The U.S. strategy will change and evolve. As was recently announced by the U.S Department of State, DOE, DOT, EPA, and HUD will release a “transportation sector decarbonization blueprint” in early 2023 and then develop a “U.S. maritime decarbonization strategy” for the domestic maritime sector; however, we don’t yet know what this plan will contain or look like.

Global factors impacting the transition will change, but it is difficult to predict how. Russia’s invasion of Ukraine and the seismic shift in the energy markets and trading patterns demonstrate that we can’t rule out ‘black swan’ events, our assumptions are not always right, and our best plans could be derailed overnight. 

What don’t we know?

We don’t what will result from IMO’s efforts to revise the ambitions and strategy, develop mid and long-term measures, and incorporate the life cycle assessment and “well to wake” impacts of alternative fuels. 

We don’t know the timeline for achieving consensus and implementing any new mandatory requirements.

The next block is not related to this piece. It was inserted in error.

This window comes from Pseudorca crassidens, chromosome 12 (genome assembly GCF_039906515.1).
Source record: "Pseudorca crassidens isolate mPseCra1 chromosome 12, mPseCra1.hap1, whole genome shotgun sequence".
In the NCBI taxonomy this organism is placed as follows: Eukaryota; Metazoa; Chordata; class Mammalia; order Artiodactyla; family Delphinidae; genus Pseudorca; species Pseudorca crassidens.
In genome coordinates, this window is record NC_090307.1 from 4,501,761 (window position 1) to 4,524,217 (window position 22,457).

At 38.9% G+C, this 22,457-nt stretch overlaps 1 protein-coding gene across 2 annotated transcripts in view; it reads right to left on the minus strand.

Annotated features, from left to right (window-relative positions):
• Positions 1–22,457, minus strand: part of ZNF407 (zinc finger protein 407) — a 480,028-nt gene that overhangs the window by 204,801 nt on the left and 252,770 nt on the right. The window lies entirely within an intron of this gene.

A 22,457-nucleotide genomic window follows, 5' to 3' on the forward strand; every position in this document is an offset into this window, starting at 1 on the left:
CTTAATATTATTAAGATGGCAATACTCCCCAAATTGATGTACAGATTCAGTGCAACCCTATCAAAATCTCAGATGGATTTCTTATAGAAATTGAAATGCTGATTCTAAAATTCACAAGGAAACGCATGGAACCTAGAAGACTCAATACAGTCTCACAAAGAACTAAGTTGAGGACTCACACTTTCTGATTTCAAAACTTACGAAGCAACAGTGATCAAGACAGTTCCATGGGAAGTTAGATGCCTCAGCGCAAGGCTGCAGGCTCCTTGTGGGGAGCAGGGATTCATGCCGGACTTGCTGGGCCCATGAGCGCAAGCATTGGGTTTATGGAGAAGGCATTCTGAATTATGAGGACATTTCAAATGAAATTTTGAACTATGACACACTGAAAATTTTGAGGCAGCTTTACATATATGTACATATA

We don’t know what impact global inflation and other contemporary events may have on decarbonization of the maritime sector. 

Lastly, we don’t know when renewable carbon-neutral fuels will be readily, reliably, and globally available for all commercial vessels. 

What should vessel owners, operators, charterers, and other industry stakeholders do now?

That all said, don’t despair. I’m an optimist and remain confident that we will all get through this. It won’t be as easy as reducing sulfur emissions and implementing IMO 2020, but we will successfully decarbonize the maritime industry. Here are some actions all stakeholders should consider taking at this time:

1. Focus on efficiency. Better efficiency will lower the energy intensity of vessel operations regardless of what fuel is used. Pursue effectivedesign measures to increase the efficiency of propulsion machinery, electrical machinery, and hull and propeller. Similarly, pursue operational measure such as optimum speeds and weather routing to reduce fuel consumption. “The greenest fuel is the fuel that you don’t use.”